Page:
Then there’s the possibility that an accident happened, and the poor person must go to the hospital. Assuming that they have medical coverage, even the cost of an emergency room copay (about $100) would be all it takes to ruin them, not to mention that they might be missing entire days of work, reducing their pay.

Another thing that could ruin a poor person is minor fines for something like jaywalking. Even if a minimum wage worker were to only receive a $50 citation, it could impact their quality of life for the short term future. If you’re looking for evidence that the system favors the rich, consider the fact that the ordinary person would be relatively unaffected by tickets for traffic violations, while if a poor person were to step out of line in even the slightest way, a similar fine when imposed on them would be all that it would take to bury them.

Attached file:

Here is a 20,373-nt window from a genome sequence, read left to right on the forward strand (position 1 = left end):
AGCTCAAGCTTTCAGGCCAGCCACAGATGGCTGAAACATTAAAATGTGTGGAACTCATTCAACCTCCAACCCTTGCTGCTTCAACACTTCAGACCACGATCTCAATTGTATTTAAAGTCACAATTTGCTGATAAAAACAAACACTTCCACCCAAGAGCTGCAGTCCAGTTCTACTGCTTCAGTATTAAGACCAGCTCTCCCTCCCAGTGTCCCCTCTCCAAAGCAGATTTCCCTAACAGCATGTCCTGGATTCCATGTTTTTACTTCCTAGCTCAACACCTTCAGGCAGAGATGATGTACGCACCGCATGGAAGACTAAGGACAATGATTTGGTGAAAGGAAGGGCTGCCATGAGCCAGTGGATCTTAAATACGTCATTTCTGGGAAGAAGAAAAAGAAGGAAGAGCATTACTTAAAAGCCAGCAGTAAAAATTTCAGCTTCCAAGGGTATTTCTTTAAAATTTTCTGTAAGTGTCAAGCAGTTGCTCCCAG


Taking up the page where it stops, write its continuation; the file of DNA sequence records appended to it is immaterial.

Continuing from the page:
So far, we haven’t discussed how our poor person would get his hands on furniture. Unless he managed to get a sofa or a bed as a gift, he might have been sleeping on the floor. Or there’s dumpster diving.

With that, some myths about minimum wage living should have been demolished. Minimum wage is often referred to as “living wage”, but among those who attempt to live off of it, this is regarded as a sick joke.

The purpose of this article wasn’t to encourage some sort of class warfare. The idea was to get some much-needed perspective out there so that the general population would come to a better understanding of what life as a poor person is actually like. Not every poor person is trying to game the system to get stuff for free from the government, nor are they in every case in the position that they are in due to a lack of wisdom.

If you see someone working in grocery, retail, or fast food, and they are smiling, be nice to them. There is a strong chance that they are trying as hard as they can.

1 thought on “Lessons in Kitchen Table Economics

  1. Pingback: #Fightfor15 backfires: McDonald’s considers replacing workforce with robots | Magnetricity